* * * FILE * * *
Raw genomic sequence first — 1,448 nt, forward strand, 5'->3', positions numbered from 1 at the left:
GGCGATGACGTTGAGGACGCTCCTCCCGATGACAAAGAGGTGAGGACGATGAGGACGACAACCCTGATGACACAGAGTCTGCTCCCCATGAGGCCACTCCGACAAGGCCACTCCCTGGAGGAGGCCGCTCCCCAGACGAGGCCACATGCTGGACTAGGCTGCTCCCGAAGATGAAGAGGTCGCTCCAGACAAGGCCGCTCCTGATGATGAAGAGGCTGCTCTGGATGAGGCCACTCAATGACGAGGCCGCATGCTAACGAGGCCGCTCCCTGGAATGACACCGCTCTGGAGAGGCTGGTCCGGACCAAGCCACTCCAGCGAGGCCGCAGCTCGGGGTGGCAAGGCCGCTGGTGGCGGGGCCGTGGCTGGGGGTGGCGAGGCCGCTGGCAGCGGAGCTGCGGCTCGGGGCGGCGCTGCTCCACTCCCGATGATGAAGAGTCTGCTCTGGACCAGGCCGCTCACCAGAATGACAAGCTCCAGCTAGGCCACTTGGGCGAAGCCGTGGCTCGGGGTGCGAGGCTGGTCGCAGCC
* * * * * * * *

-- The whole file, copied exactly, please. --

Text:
Raw genomic sequence first — 1,448 nt, forward strand, 5'->3', positions numbered from 1 at the left:
GGCGATGACGTTGAGGACGCTCCTCCCGATGACAAAGAGGTGAGGACGATGAGGACGACAACCCTGATGACACAGAGTCTGCTCCCCATGAGGCCACTCCGACAAGGCCACTCCCTGGAGGAGGCCGCTCCCCAGACGAGGCCACATGCTGGACTAGGCTGCTCCCGAAGATGAAGAGGTCGCTCCAGACAAGGCCGCTCCTGATGATGAAGAGGCTGCTCTGGATGAGGCCACTCAATGACGAGGCCGCATGCTAACGAGGCCGCTCCCTGGAATGACACCGCTCTGGAGAGGCTGGTCCGGACCAAGCCACTCCAGCGAGGCCGCAGCTCGGGGTGGCAAGGCCGCTGGTGGCGGGGCCGTGGCTGGGGGTGGCGAGGCCGCTGGCAGCGGAGCTGCGGCTCGGGGCGGCGCTGCTCCACTCCCGATGATGAAGAGTCTGCTCTGGACCAGGCCGCTCACCAGAATGACAAGCTCCAGCTAGGCCACTTGGGCGAAGCCGTGGCTCGGGGTGCGAGGCTGGTCGCAGCC